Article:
What state do you plan to take the bar exam in?
Multiple State Admissions
In order to maximize employability and have the ability to take clients in different states, many attorneys opt to take multiple bar exams right away after law school. This is particularly useful for attorneys who live in metropolitan areas that sprawl into different states (such as New York, New Jersey and Connecticut).
Multiple state admission also is a useful strategy for attorneys who live in less populated rural states because it expands the attorney’s network of potential employers and clients. States in these clusters generally arrange their bar exam schedules so that people are able to take multiple bar exams around the same time.
Federal Courts Bar Admissions
Still more varied are rules that govern whether someone can practice federal law in one of the 94 federal district courts spread across the country and U.S. territories. Admission requirements differ from district court to district court, but admission generally involves at the very least paying a fee and taking an oath. Many district courts require an attorney to be admitted to practice before the state courts of the state in which the federal court sits. For example, to apply for admission to the United States District Court for the Central District of California, an attorney must be an active member in good standing of the State Bar of California.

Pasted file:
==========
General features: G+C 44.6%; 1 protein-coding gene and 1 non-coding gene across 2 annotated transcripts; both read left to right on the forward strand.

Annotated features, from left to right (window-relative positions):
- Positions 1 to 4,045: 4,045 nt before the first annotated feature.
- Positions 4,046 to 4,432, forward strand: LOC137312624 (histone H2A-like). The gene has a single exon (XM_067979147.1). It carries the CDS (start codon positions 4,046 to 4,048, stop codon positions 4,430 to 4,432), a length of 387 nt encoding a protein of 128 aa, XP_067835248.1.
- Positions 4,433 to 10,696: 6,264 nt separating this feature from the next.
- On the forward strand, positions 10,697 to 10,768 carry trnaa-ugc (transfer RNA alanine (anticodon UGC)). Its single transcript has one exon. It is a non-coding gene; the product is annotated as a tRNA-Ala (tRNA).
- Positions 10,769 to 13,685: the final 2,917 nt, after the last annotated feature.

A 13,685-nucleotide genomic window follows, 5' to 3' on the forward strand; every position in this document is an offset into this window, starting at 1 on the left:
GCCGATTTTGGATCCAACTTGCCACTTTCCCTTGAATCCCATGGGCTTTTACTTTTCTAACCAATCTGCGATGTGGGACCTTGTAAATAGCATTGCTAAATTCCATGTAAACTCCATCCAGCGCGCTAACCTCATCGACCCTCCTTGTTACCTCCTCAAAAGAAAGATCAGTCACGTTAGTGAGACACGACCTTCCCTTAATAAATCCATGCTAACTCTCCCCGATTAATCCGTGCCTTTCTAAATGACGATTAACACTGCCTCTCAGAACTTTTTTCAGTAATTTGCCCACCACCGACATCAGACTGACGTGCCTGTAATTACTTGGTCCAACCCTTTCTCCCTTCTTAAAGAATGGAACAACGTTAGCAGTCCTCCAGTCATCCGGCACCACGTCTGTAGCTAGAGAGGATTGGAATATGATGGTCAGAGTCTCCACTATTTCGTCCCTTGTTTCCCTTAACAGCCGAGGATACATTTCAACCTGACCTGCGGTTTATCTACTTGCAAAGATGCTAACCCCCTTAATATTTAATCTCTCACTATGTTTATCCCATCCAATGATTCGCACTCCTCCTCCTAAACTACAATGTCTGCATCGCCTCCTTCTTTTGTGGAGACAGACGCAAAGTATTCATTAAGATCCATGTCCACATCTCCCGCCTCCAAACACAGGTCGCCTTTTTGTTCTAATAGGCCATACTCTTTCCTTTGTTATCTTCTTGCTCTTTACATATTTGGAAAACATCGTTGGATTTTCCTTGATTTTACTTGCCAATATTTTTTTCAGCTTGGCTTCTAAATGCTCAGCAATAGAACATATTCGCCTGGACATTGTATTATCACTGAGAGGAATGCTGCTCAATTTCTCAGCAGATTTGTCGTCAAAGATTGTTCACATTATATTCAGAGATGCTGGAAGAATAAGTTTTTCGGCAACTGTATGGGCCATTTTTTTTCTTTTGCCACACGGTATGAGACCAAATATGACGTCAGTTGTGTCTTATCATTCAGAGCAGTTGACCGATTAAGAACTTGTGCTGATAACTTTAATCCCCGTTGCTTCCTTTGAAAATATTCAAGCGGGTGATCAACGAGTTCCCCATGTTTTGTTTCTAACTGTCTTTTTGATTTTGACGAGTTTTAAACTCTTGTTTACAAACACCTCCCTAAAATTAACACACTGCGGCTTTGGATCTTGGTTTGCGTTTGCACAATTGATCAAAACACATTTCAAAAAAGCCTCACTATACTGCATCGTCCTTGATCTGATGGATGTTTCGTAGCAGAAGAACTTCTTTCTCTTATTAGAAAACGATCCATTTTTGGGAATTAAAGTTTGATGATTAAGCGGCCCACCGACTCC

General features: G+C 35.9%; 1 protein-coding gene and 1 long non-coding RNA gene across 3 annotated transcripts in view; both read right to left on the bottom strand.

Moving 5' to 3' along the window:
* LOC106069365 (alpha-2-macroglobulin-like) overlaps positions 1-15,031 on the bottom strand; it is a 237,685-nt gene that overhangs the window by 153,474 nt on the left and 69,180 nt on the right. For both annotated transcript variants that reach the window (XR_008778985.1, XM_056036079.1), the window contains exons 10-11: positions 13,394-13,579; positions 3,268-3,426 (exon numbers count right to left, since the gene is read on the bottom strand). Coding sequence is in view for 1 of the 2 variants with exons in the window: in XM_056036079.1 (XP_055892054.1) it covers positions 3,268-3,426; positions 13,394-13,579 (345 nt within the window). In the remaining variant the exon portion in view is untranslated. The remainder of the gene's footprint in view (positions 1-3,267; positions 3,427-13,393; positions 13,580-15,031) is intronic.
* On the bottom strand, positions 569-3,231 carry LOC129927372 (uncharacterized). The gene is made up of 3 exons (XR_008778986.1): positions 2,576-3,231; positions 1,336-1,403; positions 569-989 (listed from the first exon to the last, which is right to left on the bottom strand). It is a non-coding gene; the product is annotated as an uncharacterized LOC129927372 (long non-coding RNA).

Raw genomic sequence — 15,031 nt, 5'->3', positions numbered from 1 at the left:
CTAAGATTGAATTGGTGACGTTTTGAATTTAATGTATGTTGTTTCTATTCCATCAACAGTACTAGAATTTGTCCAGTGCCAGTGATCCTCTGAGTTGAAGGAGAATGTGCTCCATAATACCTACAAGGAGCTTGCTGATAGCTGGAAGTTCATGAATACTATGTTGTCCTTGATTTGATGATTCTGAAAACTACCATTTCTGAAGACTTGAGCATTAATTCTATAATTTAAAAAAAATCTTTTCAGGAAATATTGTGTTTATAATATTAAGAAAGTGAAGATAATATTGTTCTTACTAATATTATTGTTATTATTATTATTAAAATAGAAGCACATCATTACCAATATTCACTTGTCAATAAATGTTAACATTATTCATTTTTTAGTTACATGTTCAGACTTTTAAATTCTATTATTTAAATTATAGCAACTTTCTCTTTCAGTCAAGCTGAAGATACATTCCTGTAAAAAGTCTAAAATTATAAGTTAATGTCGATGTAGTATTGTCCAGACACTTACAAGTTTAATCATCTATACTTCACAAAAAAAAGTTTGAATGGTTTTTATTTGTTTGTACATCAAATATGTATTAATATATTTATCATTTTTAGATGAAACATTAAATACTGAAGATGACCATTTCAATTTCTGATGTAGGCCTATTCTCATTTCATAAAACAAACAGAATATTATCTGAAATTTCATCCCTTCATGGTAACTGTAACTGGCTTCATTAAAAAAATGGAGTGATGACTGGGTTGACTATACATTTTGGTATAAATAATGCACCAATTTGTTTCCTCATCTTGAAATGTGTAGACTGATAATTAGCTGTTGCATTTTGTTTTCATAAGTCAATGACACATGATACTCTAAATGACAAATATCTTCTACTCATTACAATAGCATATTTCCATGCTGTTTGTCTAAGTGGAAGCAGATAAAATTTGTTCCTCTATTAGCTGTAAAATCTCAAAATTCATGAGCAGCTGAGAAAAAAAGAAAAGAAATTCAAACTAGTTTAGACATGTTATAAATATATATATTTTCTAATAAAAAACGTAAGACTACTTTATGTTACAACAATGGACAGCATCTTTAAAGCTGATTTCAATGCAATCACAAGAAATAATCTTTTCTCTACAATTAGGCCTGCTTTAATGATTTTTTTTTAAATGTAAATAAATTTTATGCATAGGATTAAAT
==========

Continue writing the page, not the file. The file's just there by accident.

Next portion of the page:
Other districts simply require that an attorney be admitted in any state, or, like the Eastern District of Wisconsin, get an affidavit in support of admission from an attorney admitted to practice before that district court.
Special rules apply for gaining admission to the United States Tax Court and for becoming a member of the “patent bar” who can prosecute patents before the United States Patent and Trademark Office.
See the following articles for more information:
Admission on Motion and Reciprocity